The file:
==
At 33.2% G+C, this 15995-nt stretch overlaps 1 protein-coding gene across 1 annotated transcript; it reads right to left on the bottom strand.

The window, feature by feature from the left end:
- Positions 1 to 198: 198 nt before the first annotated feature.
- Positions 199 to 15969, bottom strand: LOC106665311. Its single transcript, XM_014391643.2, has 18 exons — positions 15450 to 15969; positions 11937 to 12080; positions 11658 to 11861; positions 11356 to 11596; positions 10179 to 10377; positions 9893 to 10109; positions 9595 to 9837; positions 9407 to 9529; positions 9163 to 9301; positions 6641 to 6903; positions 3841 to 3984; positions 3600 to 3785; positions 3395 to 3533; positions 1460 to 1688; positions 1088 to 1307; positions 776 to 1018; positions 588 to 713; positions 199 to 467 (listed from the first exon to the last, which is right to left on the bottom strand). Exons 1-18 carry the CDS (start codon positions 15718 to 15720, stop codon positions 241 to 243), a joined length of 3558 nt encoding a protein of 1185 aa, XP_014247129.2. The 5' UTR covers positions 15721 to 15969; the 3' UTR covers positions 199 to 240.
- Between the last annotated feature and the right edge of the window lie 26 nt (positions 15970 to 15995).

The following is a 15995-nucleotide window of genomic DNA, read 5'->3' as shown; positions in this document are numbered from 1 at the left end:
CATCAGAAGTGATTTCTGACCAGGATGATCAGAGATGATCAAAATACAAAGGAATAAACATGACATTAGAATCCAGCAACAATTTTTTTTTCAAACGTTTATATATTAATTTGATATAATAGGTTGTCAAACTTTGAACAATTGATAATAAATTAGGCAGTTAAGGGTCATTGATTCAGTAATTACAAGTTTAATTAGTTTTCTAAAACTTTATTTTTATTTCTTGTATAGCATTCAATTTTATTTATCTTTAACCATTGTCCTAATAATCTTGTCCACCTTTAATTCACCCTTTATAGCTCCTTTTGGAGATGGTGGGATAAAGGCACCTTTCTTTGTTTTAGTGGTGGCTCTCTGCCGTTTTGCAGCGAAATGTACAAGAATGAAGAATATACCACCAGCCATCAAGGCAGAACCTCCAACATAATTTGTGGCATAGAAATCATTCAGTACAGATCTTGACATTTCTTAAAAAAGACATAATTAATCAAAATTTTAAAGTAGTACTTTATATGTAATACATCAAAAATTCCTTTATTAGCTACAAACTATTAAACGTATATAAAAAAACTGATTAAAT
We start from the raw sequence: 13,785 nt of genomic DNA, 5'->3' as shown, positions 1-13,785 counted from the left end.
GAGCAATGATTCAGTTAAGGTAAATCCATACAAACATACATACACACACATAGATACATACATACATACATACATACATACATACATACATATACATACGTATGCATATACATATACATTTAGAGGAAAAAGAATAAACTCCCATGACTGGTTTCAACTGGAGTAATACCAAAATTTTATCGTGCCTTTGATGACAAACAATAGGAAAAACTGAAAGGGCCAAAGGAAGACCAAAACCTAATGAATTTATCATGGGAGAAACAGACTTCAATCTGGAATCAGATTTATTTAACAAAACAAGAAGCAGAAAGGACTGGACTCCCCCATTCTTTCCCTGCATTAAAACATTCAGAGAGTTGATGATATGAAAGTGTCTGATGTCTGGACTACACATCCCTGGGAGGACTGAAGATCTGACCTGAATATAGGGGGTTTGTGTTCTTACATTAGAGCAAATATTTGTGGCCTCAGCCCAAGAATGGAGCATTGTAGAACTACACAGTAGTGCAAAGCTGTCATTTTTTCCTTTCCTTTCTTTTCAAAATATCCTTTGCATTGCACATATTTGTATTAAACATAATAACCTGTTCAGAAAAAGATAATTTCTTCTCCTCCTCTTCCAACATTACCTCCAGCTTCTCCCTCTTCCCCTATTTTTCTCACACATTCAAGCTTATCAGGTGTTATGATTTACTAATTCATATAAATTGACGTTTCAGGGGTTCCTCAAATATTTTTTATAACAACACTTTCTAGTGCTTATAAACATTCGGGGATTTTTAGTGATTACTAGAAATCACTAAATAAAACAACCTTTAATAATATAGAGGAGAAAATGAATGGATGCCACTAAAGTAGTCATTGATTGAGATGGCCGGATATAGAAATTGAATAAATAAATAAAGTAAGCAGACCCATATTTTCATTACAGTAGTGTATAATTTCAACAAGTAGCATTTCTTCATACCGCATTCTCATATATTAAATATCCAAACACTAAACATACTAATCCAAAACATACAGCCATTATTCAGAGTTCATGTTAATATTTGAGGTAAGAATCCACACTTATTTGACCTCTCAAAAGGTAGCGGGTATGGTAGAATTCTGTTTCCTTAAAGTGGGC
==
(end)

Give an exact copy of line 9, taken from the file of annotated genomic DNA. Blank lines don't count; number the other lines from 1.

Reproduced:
GAGCAATGATTCAGTTAAGGTAAATCCATACAAACATACATACACACACATAGATACATACATACATACATACATACATACATACATACATATACATACGTATGCATATACATATACATTTAGAGGAAAAAGAATAAACTCCCATGACTGGTTTCAACTGGAGTAATACCAAAATTTTATCGTGCCTTTGATGACAAACAATAGGAAAAACTGAAAGGGCCAAAGGAAGACCAAAACCTAATGAATTTATCATGGGAGAAACAGACTTCAATCTGGAATCAGATTTATTTAACAAAACAAGAAGCAGAAAGGACTGGACTCCCCCATTCTTTCCCTGCATTAAAACATTCAGAGAGTTGATGATATGAAAGTGTCTGATGTCTGGACTACACATCCCTGGGAGGACTGAAGATCTGACCTGAATATAGGGGGTTTGTGTTCTTACATTAGAGCAAATATTTGTGGCCTCAGCCCAAGAATGGAGCATTGTAGAACTACACAGTAGTGCAAAGCTGTCATTTTTTCCTTTCCTTTCTTTTCAAAATATCCTTTGCATTGCACATATTTGTATTAAACATAATAACCTGTTCAGAAAAAGATAATTTCTTCTCCTCCTCTTCCAACATTACCTCCAGCTTCTCCCTCTTCCCCTATTTTTCTCACACATTCAAGCTTATCAGGTGTTATGATTTACTAATTCATATAAATTGACGTTTCAGGGGTTCCTCAAATATTTTTTATAACAACACTTTCTAGTGCTTATAAACATTCGGGGATTTTTAGTGATTACTAGAAATCACTAAATAAAACAACCTTTAATAATATAGAGGAGAAAATGAATGGATGCCACTAAAGTAGTCATTGATTGAGATGGCCGGATATAGAAATTGAATAAATAAATAAAGTAAGCAGACCCATATTTTCATTACAGTAGTGTATAATTTCAACAAGTAGCATTTCTTCATACCGCATTCTCATATATTAAATATCCAAACACTAAACATACTAATCCAAAACATACAGCCATTATTCAGAGTTCATGTTAATATTTGAGGTAAGAATCCACACTTATTTGACCTCTCAAAAGGTAGCGGGTATGGTAGAATTCTGTTTCCTTAAAGTGGGC